Princess Leia and Harry Potter are dining in the eat-in kitchen of their midcentury modern home, sunshine bouncing off the white floors and refracting through the enormous aquarium that separates the kitchen from the den. “I need more pink tiles for my dining room!” their neighbor Hermione calls from her rainbow-colored split-level ranch home next door, which boasts three patios and two hot tubs.
“I wish we had purple bricks,” their neighbor Queen Amidala says as she parks her yacht next to her two-seater spaceship. “Maybe the Lego store has them now.”
I am powerless to those words and my daughters, ages 4 and 7, know it. So do the masterminds at the privately held Danish Lego group. They know how that first purchase of a small Lego brick box will invariably lead someone in my demographic to the Star Wars Lego collection at Target, where I’ll ogle the Millennium Falcon and babble on about the awesomeness of Ewok Village Leia. They know that my enthusiasm will lead my daughters straight to Heartlake City, the girlie Lego fantasy land that’s filled with bakeries, beauty salons, high schools and horse ranches (but no trains or traffic lights or firefighters or cops or civic infrastructure of any sort). And once we’re all caught in the tractor beam of the Lego store’s Pick A Brick wall, with its breathtaking kaleidoscope of specialty bricks and tiles for $14.99 a bucket, that’s when those Danes have us in their whimsical Scandinavian clutches forever.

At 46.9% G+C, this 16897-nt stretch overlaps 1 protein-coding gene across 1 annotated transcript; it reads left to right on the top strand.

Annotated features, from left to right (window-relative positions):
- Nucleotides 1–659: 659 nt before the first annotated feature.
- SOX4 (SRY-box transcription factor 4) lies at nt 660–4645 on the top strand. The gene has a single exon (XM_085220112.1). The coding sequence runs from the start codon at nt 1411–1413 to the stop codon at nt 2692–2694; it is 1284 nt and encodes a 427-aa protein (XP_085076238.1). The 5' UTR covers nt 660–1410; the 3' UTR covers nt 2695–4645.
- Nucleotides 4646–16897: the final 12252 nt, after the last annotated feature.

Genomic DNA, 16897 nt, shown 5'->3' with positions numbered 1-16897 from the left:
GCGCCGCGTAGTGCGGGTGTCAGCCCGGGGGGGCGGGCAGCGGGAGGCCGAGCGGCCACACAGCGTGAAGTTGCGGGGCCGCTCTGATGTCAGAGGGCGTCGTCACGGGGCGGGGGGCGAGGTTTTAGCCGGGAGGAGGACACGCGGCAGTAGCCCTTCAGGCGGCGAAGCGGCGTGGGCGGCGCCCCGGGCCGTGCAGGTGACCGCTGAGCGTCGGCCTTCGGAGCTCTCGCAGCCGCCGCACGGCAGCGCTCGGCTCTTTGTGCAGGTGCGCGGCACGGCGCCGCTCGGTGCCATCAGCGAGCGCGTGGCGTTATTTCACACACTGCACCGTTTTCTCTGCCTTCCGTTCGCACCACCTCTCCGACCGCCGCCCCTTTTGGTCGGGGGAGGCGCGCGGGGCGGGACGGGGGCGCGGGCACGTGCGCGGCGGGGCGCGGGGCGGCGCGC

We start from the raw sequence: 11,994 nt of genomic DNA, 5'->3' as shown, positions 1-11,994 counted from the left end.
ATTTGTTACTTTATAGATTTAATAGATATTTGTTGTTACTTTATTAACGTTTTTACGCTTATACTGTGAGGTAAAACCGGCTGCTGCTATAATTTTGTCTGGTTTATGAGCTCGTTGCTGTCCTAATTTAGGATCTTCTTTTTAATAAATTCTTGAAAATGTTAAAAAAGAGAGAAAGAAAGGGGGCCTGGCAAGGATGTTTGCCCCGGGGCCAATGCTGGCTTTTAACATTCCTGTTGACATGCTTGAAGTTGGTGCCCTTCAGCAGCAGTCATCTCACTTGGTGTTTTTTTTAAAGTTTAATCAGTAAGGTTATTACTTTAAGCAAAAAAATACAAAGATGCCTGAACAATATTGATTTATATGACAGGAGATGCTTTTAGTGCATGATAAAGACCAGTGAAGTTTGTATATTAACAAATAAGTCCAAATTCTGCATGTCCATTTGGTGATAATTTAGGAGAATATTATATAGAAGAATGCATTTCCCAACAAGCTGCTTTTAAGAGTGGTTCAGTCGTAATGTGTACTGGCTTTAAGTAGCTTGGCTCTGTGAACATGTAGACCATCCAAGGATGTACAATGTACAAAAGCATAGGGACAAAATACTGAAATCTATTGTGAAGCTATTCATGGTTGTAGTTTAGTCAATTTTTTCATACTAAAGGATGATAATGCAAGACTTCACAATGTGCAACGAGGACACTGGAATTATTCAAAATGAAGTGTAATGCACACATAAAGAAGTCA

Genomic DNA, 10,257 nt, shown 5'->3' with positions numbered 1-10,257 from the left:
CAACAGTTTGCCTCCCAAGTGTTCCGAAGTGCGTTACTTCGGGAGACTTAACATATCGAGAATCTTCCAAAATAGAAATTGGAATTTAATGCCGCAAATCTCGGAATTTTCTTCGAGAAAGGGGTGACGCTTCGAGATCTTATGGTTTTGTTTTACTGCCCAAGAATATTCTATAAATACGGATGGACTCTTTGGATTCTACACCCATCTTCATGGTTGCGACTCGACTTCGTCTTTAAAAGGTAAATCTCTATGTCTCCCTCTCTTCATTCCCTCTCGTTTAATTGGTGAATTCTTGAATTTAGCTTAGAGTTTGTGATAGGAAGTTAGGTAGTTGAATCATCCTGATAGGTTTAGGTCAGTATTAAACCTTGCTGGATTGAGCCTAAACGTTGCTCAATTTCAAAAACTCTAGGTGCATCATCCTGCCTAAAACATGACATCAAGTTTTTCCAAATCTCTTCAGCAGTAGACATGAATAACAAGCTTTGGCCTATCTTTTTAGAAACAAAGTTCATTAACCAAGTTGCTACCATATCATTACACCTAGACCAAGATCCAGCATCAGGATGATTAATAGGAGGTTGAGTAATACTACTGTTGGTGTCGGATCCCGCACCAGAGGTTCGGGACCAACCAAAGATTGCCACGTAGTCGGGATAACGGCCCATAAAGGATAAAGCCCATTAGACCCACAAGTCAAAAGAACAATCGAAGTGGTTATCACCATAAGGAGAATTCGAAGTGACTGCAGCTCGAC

No wonder I feel guilty as I’m driving my children to see “The Lego Movie.” I should be taking them on a long hike or handing out aprons and baking cookies. But we aren’t doing those things; instead we spend our weekends hunched over expensive plastic bricks, and now we’re going to watch them on the big screen. I have filled my daughters’ empty minds with a blind devotion to an indifferent commercial empire. #legoempire